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[[image - photograph of people at a demonstration]]

The costly riots of the past summer were the acts of bitterness and frustration.  They were not the acts of men who could have either a self-image of worth or a sense of belonging.  These requirements for emotional health have been stripped from and/or denied many black people.  Surely neither you nor I would engage in any such ill-conceived and often irrational destruction.

Yet, prior to that mild catastrophe of this past summer, America surely did not make significant efforts in beginning to alter its past course of needless, costly derogation and denial.  So, in a real sense, we all owe a great deal to those who, as a consequence of frustration, gave their lives in a way that we might begin to see the need to live in a new and more equitable relationship of personhood and power.

However, no group can ever move into a new relationship of power without being willing to fight for it.  And, when that new relationship is to shed the tyranny of centuries of psychological violence in the form of human degradation, debasement and denigration, it would seem to be a cause so vital that life, itself, were not too much to put at stake.  There are many throughout history who have felt tat life without dignity is no life.

Black men and black women are the only people in America, who, as a whole, have traditionally shunned violence in the face of injustice.  And, black people are the only people in America who are not free.

Show me any nation or group of people on the face of this earth who have not fought and shed blood for freedom––and you will those people still enslaved.  Whenever there is injustice, all initial efforts to overcome it must be short of violence––but the threat of violence or willingness to forthrightly engage in whatever form of attack is necessary to overcome it is often a requirement.

Israel does not advocate violence as a primary solution––nor did Americans when we dumped the tea in the Boston Harbor.  Black people must reflect the same sense of dignity that all respected human beings have possessed––and only black people can accept the responsibility for the full development of self.  Others, can, and must, however, for their own good do all they can to facilitate this empowerment or self-development of black people.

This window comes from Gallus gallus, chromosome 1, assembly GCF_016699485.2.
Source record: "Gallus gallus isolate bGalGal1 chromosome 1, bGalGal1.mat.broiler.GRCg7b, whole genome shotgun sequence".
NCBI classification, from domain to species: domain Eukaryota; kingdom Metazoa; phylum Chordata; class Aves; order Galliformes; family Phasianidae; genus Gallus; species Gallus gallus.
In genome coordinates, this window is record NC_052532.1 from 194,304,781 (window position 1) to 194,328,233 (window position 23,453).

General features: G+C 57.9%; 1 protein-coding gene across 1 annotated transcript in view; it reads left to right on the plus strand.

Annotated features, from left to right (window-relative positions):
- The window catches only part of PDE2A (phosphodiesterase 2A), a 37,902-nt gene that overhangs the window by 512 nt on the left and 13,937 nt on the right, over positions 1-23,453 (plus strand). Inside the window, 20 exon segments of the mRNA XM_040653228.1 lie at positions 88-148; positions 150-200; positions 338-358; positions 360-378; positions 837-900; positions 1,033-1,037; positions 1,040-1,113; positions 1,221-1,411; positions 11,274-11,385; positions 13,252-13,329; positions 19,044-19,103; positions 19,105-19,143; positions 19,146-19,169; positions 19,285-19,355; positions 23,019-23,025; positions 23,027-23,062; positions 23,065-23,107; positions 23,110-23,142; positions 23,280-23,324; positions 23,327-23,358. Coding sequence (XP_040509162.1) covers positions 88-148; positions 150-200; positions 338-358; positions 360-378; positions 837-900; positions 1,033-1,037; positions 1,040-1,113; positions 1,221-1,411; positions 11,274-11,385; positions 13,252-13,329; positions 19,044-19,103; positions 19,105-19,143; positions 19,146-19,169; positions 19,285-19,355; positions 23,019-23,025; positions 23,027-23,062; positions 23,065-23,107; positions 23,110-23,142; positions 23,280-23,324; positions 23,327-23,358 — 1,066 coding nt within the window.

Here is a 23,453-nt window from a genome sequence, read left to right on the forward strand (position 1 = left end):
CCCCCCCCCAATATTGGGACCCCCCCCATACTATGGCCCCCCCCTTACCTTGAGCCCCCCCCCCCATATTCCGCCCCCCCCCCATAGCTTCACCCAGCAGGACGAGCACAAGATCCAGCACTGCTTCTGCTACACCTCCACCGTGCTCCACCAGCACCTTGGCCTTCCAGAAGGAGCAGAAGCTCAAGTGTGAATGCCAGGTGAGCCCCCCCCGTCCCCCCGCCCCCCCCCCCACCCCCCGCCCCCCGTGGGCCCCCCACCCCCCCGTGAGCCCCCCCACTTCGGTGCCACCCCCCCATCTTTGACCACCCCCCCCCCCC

Black people rioted last summer.  All sorts of reason such as housing, job, education came forth for this new explosion.

But, housing is not the basic issue, even though we must have a place to live.

Jobs, are not the basic issue, even though we must have work.

Education is not the issue because black men and black women are denied the jobs that they are already overly qualified for now.

Even black people with housing, jobs and education are victimized by our racial mores.

Police brutality may be an irritant, but even that is not the fundamental issue.

What is the issue?

The key issue––and only issue––is that people who are black have not unified and moved into the power struggle inherent in any free-enterprise and/or democratic system with power!  This is necessary in business, politics, our professions, our social organization and our political organizations, etc.

I believe that if right this very day a significant number of black people could feel in their soul their true sense of worth as human beings––and reflected on the constant humiliation they have faced and the vicious vulgarity and criminality of just the thought of another human being feeling he has the right to vote on whether you can live next door to him or work on a certain job––I believe that these black people would stand up with such aggression that a large measure of this so-called problem would have then been resolved.

People respect power.  Power is necessary for everyone––but in equitable terms.  We in NAMD suffer from a feeling of powerlessness.  It is also true that many of us may not be qualified for more than what we are doing––or for leadership in facilitating needed changes within our own industry.  But part of self-realization is understanding our personal limitations and knowing when to accept leadership that can develop the kind of self-respect or wholesome self-image required of all self-sustaining people.

For your company's best interest––and for your own as a black man, you should be involved in salutary efforts to re-build the deserved esteem among black people.  One thing you can do is make plans, starting now, to attend next year's conference on Black Power as an official representative of your company, particularly since the ablest black minds in America are needed to get our own house in order.

I Thank You ... and More Power to You!!
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